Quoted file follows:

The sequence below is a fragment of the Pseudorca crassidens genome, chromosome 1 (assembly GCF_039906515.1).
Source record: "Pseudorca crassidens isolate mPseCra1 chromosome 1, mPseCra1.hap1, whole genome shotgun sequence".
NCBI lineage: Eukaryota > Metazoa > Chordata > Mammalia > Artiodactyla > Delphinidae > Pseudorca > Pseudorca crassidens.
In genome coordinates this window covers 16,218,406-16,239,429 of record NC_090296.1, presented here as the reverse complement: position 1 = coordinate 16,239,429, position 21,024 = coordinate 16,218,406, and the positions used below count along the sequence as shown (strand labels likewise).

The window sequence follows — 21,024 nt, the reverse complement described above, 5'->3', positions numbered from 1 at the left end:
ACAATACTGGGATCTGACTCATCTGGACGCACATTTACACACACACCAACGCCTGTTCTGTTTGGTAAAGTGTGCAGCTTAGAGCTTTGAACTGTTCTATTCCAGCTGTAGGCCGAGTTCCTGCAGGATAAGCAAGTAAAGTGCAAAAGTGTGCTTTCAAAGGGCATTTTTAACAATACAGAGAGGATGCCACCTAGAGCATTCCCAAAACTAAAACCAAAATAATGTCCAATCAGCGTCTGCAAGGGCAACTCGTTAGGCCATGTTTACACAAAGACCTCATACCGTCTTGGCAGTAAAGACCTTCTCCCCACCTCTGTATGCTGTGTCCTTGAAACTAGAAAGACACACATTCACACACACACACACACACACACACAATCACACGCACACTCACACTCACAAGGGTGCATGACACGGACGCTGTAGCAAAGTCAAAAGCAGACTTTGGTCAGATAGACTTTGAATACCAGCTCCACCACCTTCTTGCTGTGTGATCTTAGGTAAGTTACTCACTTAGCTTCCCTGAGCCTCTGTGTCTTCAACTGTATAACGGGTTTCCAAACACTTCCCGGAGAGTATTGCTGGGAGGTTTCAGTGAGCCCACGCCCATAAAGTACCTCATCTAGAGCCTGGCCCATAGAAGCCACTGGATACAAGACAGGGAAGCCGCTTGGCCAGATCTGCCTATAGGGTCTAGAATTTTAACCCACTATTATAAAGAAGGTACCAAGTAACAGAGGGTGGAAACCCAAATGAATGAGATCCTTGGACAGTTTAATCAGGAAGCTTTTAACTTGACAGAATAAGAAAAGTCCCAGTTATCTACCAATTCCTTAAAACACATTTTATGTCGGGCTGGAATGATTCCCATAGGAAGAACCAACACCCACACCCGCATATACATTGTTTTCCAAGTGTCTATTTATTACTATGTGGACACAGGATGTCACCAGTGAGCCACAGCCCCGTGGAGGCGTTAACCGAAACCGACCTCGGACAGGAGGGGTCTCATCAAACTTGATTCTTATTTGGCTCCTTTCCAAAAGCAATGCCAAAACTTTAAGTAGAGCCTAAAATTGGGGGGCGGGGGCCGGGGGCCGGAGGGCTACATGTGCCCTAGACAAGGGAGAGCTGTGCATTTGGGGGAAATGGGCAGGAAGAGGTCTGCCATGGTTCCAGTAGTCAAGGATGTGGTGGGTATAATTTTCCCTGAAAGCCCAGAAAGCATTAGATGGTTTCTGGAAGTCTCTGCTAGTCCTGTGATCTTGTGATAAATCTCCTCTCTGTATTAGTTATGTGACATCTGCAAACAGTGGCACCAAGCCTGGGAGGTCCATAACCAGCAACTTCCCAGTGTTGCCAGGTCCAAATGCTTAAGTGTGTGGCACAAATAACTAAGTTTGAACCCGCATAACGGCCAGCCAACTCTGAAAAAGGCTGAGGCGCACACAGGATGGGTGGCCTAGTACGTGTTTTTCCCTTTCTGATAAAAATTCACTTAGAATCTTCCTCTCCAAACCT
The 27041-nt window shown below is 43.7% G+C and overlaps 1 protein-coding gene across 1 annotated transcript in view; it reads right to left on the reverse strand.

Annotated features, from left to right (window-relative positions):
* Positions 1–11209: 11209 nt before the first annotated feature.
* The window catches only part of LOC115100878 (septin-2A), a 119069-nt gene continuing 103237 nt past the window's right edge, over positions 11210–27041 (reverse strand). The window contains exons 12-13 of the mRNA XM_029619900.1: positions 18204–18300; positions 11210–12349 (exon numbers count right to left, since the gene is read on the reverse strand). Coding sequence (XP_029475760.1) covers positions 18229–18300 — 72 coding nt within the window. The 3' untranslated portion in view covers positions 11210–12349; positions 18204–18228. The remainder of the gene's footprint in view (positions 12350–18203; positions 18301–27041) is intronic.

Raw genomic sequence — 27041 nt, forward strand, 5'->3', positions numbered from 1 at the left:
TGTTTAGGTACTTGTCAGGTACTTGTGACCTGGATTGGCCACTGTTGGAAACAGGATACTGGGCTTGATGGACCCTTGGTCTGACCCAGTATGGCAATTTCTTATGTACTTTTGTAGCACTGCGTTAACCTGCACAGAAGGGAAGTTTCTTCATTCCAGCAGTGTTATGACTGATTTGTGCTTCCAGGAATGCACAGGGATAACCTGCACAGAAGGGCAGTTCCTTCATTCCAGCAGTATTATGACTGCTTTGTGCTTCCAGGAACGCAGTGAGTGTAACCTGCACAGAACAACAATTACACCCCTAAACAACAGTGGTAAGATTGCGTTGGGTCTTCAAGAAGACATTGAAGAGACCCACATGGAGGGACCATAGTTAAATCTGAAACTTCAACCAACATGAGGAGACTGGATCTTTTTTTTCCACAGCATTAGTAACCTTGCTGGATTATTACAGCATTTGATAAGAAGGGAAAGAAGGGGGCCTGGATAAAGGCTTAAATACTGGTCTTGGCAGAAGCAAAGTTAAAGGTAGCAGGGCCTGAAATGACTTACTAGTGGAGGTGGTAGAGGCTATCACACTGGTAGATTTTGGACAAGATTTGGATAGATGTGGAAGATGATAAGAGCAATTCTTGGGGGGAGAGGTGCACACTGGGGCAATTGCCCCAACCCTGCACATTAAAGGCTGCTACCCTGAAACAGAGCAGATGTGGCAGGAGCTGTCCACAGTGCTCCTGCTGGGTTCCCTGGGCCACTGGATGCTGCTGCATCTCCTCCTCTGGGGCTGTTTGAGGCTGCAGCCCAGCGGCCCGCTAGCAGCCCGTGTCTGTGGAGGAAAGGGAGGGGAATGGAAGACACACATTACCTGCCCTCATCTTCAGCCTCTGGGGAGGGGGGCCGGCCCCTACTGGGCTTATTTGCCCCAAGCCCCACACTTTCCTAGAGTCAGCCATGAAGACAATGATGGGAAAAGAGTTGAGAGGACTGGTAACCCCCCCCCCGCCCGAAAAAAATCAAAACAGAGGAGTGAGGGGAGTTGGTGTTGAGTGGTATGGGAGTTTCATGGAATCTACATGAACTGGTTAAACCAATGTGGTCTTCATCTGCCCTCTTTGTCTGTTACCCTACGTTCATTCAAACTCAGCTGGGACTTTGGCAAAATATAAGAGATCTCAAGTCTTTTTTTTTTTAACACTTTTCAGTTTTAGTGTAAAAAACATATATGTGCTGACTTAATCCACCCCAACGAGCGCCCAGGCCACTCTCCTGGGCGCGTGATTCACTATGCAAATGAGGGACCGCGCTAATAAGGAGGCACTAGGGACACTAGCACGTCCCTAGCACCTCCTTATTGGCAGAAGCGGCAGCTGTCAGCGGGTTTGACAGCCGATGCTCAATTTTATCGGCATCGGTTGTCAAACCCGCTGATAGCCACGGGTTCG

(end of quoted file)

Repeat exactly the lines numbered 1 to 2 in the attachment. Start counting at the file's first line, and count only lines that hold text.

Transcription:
The sequence below is a fragment of the Pseudorca crassidens genome, chromosome 1 (assembly GCF_039906515.1).
Source record: "Pseudorca crassidens isolate mPseCra1 chromosome 1, mPseCra1.hap1, whole genome shotgun sequence".